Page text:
pericmd 048: Showing table data in browser as sortable/searchable HTML table

The latest release of Perinci::CmdLine (1.68) supports viewing program’s output in an external program. And also a new output format is introduced: html+datatables. This will show your program’s output in a browser and table data is shown as HTML table using jQuery and DataTables plugin to allow you to filter rows or sort columns. Here’s a video demonstration:

Your browser does not support the video tag, or WordPress filters the VIDEO element.

If the video doesn’t show, here’s the direct file link.

Call for collaboration: mini-article series on object systems and Dist::Zilla plugins

Aside from the mini-article series on option parsing modules that I have recently completed, there are two more series I currently have in mind: one on object systems (Moose, Mouse, Moo, Mo, Object::Tiny, Class::Accessor, and so on) and another on Dist::Zilla plugins. However, as I don't feel familiar with many of the modules or plugins, I think it would be nice if more people could write the articles.

The format of the series is 24-25 (mini-)articles, each comprised of minimum 250-300 words, 3-5 paragraphs. This is equivalent to the amount of text of a typical essay one is expected to write in a TOEFL test in 20-30 minutes time. So it should relatively easy to write even for non-native English speakers. I personally find that writing a blog post in 30-60 minutes time is ideal: it can be done in one sitting and does not take too much time to interrupt your daily work. It can even be done during a break. There is no maximum length limit.

Each article should discuss or review a single module. Ideally the author of the article is not the author or (co-)maintainer of the reviewed module. The article should first describe the module (its brief history, popularity, position in the CPAN river) then proceed to discussion on the user interface and design of the module and finally close with the author's overall view on the module (whether the module is well designed, whether the module is useful to her, whether the module is worth using compared to other modules).

If you are interested in collaborating, please contact me at perlancar gmail. I expect the series on object systems to be posted on Feb 1st, 2017 and the series on dzil plugins on Apr 1st.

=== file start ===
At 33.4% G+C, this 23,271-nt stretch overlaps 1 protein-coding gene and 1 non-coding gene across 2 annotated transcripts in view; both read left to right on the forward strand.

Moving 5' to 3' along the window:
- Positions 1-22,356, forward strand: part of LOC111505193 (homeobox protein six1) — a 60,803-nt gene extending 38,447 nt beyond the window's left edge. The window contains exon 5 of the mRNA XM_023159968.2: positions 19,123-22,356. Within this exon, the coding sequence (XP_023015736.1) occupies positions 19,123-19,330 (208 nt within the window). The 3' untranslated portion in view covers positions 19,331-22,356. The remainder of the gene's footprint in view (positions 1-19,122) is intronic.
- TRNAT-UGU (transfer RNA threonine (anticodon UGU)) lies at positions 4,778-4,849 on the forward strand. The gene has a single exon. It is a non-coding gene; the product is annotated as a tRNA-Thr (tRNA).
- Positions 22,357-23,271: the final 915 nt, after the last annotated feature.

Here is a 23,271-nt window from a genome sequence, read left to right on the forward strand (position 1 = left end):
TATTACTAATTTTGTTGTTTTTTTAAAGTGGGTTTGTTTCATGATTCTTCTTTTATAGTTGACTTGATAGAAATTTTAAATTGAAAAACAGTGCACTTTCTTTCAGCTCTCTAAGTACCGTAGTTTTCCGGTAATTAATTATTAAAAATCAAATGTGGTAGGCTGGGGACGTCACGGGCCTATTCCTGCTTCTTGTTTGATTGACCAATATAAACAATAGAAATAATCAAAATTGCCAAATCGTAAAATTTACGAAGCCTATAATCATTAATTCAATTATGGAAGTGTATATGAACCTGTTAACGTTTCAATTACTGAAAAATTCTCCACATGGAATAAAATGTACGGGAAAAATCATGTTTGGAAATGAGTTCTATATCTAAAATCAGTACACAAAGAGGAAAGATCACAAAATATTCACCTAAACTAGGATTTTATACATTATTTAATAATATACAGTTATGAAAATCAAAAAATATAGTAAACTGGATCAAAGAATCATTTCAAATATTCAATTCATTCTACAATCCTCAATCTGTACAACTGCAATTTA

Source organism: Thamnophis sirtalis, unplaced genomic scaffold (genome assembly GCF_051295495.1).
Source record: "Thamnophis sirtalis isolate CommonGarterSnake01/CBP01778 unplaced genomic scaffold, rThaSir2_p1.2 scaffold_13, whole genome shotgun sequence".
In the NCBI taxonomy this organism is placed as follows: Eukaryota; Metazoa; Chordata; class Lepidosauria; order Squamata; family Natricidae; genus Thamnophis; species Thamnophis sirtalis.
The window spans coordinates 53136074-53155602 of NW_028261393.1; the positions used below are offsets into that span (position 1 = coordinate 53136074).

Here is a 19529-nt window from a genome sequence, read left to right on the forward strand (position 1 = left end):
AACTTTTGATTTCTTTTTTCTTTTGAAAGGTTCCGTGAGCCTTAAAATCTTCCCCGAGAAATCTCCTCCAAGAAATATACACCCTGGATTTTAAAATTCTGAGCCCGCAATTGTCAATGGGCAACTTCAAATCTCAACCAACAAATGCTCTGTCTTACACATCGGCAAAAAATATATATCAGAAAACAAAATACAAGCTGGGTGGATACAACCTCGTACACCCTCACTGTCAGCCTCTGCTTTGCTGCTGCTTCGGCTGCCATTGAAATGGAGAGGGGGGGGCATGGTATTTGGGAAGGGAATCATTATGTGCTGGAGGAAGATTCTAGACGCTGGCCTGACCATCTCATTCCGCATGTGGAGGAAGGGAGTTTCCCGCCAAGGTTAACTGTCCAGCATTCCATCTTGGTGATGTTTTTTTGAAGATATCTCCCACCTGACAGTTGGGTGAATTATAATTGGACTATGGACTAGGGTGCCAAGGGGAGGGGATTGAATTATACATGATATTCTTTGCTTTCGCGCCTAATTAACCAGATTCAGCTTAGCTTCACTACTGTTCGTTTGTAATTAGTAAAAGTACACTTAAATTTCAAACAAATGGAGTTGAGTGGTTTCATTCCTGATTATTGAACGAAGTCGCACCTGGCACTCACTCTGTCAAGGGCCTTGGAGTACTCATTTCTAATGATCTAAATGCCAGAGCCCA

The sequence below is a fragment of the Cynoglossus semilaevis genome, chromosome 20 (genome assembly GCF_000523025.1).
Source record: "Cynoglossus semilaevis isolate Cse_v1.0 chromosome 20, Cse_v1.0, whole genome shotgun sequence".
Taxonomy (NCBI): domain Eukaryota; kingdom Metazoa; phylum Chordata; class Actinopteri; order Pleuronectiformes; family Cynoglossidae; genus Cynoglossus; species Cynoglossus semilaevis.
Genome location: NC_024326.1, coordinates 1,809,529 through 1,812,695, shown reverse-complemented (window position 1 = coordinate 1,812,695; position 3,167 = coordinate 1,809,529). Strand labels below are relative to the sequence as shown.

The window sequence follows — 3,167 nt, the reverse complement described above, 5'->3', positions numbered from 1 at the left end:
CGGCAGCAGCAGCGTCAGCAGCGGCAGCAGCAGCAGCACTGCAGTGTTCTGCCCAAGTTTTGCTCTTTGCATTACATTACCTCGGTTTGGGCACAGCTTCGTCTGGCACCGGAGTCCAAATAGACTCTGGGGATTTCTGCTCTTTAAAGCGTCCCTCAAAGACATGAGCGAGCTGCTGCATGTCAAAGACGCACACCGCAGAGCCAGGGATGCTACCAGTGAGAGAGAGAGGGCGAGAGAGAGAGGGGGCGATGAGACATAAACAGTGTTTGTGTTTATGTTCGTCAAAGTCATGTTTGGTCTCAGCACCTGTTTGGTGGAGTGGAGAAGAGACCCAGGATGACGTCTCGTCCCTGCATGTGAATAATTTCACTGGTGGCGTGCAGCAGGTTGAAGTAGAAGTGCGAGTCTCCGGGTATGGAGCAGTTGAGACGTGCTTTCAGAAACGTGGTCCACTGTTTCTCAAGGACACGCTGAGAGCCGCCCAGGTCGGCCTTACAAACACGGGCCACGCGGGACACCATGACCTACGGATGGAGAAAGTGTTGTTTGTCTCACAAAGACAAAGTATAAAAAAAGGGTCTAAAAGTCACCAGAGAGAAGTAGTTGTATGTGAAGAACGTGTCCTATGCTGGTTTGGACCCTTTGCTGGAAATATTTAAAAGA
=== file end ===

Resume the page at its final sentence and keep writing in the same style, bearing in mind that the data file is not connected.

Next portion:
x_* prereqs

Do you know that aside from the standard phases "develop", "configure", "build", "test", "runtime", and the standard relationship types "requires", "recommends", "suggests", you can also put arbitrary phase and relationship type in your Perl distribution's dependencies (prerequisites, a.k.a. prereqs) using x_ prefix?

The CPAN Meta Spec v2 (CPAN::Meta::Spec) already allows this, but until fairly recently when using Dist::Zilla you can't produce those custom phase/relationship into your distribution's META.json because CPAN::Meta::Prereqs drops all but the standard phases/relationships. But since version 2.150006, thanks to Karen Etheridge (ETHER) (commit link) they are no longer dropped.

What would one use those custom phase/relationship for? So far, Kent Fredric (KENTNL) is using x_examples custom phase to specify prerequisites for examples (which normally will not be installed by your typical CPAN client). Karen plans to "use some new prereq categories for travis to make use of when deciding what prereqs to install for different tasks."

I myself am using x_spec relationship (in the develop phase) to specify that a distribution follows some specification, for example all my distributions which contain some Rinci metadata is peppered with this. Another one is x_embed relationship. This is when I embed a module source code into another module using fatpacking technique using Module::FatPack, to reduce dependencies. The embedding distribution no longer needs to specify a runtime requires dependency for the embedded module, but I still would like to record the fact that the module is being embedded, so I can know when I want to update the embedded source sometime later.

The possibilities are endless.

A somewhat related issue, which is broader, more complex, and hasn't been solved, is specifying dependencies to things that are not Perl modules, e.g. an OS package, a certain program, a certain C library. (References: #79, #82).

Getopt modules: Epilogue

About this mini-article series. For each of the past 24 23 days, I have reviewed a module that parses command-line options (such module is usually under the Getopt::* namespace). First article is here.

This series was born out of my experimentations with option parsing and tab completion, and more broadly of my interest in doing CLI with Perl. Aside from writing this series, I've also released numerous modules related to option parsing, some of them are purely experimental in nature and some already used in production.

It has been interesting evaluating the various modules: the sometimes unconventional or seemingly odd approach that they take, or the specific features that they offer. Not all of them are worth using, but at least they provide perspectives and some lessons for us to learn.

Of course, not all modules got reviewed. There are simply far more than 24 modules (lcpan tells me that there are 180 packages in the Getopt:: namespace alone, with 94 distributions having the name Getopt-*). I tried to cover at least the must-know ones, core ones, and the popular ones. Other than that, frankly the selection is pretty much random. I picked what's interesting to me or what I can make some points about, whether they are negative or positive points.

I have skipped many modules that are just yet another Getopt::Long wrapper which adds per-option usage or some other features found in Getopt::Long::Descriptive (GLD). Not that they are worse than GLD, for some reason or another they just didn't get adopted widely or at all. A couple examples of these: Getopt::Helpful, Getopt::Fancy.

Modules which use Moose, except MooseX::Getopt, automatically get skipped by me because their applicability is severely limited by the high number of dependencies and high startup overhead (200-500ms or even more on slower computers). These include: Getopt::Flex, Getopt::Alt, Getopt::Chain.